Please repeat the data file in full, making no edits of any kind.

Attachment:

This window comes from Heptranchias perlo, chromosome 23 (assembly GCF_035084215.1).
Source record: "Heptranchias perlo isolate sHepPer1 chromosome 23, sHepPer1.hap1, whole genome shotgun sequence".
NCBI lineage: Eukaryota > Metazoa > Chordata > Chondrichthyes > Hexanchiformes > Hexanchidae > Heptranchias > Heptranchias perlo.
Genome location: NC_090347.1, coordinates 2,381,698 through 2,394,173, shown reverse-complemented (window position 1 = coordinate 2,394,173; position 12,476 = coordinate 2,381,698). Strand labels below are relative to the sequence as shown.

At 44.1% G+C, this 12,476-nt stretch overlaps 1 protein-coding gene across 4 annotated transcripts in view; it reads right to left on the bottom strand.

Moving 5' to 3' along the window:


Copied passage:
This window comes from Heptranchias perlo, chromosome 23 (assembly GCF_035084215.1).
Source record: "Heptranchias perlo isolate sHepPer1 chromosome 23, sHepPer1.hap1, whole genome shotgun sequence".
NCBI lineage: Eukaryota > Metazoa > Chordata > Chondrichthyes > Hexanchiformes > Hexanchidae > Heptranchias > Heptranchias perlo.
Genome location: NC_090347.1, coordinates 2,381,698 through 2,394,173, shown reverse-complemented (window position 1 = coordinate 2,394,173; position 12,476 = coordinate 2,381,698). Strand labels below are relative to the sequence as shown.

At 44.1% G+C, this 12,476-nt stretch overlaps 1 protein-coding gene across 4 annotated transcripts in view; it reads right to left on the bottom strand.

Moving 5' to 3' along the window: